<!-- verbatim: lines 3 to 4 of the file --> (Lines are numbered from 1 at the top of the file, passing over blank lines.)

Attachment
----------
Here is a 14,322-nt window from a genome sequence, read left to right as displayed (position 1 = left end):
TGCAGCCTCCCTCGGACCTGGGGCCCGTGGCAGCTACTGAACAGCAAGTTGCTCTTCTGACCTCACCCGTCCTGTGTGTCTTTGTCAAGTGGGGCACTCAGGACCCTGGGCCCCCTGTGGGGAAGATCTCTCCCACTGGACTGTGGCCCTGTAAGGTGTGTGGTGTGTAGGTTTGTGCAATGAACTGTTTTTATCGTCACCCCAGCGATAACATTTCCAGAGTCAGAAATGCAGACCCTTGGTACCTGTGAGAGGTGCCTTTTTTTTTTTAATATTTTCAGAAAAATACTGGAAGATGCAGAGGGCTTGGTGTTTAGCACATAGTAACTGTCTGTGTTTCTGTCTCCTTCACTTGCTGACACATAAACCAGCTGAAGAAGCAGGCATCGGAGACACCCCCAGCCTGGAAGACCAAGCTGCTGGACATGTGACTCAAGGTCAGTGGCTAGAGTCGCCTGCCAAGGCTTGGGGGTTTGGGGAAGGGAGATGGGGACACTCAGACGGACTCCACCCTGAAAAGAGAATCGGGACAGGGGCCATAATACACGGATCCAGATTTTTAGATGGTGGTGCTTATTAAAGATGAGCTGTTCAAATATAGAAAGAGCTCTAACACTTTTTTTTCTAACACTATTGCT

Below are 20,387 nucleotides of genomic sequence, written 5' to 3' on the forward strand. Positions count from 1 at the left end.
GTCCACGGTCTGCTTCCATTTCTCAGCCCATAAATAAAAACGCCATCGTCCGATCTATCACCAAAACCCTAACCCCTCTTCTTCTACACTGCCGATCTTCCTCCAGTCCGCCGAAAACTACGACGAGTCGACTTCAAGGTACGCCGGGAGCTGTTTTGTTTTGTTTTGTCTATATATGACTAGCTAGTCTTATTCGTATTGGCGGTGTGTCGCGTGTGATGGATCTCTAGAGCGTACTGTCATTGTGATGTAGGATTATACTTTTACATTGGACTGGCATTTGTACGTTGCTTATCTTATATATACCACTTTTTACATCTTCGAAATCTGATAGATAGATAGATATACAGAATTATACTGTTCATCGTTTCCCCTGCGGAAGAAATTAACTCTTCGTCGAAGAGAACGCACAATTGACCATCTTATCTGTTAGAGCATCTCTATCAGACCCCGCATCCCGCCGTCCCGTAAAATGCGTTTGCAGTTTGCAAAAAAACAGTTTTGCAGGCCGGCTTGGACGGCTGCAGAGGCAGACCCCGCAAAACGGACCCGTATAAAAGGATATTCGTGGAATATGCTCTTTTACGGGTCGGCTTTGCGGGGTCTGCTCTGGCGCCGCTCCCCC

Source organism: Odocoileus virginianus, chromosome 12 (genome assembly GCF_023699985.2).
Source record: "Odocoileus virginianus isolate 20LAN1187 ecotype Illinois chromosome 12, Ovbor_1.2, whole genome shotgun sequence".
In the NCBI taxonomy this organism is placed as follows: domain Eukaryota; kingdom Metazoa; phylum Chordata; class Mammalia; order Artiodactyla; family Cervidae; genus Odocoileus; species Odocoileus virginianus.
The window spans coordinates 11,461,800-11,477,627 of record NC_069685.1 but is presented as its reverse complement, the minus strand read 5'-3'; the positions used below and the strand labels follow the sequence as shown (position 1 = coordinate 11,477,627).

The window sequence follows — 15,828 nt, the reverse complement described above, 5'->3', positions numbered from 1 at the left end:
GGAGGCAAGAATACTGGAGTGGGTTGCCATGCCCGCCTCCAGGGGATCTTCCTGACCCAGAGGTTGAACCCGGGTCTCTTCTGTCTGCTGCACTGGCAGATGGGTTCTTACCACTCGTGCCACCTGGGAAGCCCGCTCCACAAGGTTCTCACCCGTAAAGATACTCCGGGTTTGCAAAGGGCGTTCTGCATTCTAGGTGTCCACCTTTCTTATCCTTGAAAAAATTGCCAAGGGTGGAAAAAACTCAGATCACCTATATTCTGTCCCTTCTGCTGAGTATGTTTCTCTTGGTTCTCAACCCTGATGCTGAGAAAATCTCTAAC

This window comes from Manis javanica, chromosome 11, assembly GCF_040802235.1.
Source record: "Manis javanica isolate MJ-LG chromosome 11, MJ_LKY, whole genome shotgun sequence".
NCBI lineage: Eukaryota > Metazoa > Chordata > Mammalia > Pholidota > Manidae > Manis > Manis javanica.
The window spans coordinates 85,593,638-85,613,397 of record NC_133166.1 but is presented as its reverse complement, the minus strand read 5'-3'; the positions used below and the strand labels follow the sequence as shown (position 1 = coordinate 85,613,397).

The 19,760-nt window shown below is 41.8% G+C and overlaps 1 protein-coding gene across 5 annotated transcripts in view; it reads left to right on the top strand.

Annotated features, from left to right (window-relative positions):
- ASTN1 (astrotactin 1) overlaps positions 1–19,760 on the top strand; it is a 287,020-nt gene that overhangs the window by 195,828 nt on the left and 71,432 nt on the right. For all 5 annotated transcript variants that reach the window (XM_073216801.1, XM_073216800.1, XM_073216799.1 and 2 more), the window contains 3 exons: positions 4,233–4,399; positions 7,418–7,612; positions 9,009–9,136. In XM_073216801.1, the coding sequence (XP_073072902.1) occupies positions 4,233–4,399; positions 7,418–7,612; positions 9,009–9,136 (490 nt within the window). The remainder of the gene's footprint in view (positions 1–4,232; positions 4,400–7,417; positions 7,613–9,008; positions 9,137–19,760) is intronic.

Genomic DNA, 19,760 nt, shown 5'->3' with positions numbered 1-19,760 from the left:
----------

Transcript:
Below are 20,387 nucleotides of genomic sequence, written 5' to 3' on the forward strand. Positions count from 1 at the left end.
GTCCACGGTCTGCTTCCATTTCTCAGCCCATAAATAAAAACGCCATCGTCCGATCTATCACCAAAACCCTAACCCCTCTTCTTCTACACTGCCGATCTTCCTCCAGTCCGCCGAAAACTACGACGAGTCGACTTCAAGGTACGCCGGGAGCTGTTTTGTTTTGTTTTGTCTATATATGACTAGCTAGTCTTATTCGTATTGGCGGTGTGTCGCGTGTGATGGATCTCTAGAGCGTACTGTCATTGTGATGTAGGATTATACTTTTACATTGGACTGGCATTTGTACGTTGCTTATCTTATATATACCACTTTTTACATCTTCGAAATCTGATAGATAGATAGATATACAGAATTATACTGTTCATCGTTTCCCCTGCGGAAGAAATTAACTCTTCGTCGAAGAGAACGCACAATTGACCATCTTATCTGTTAGAGCATCTCTATCAGACCCCGCATCCCGCCGTCCCGTAAAATGCGTTTGCAGTTTGCAAAAAAACAGTTTTGCAGGCCGGCTTGGACGGCTGCAGAGGCAGACCCCGCAAAACGGACCCGTATAAAAGGATATTCGTGGAATATGCTCTTTTACGGGTCGGCTTTGCGGGGTCTGCTCTGGCGCCGCTCCCCC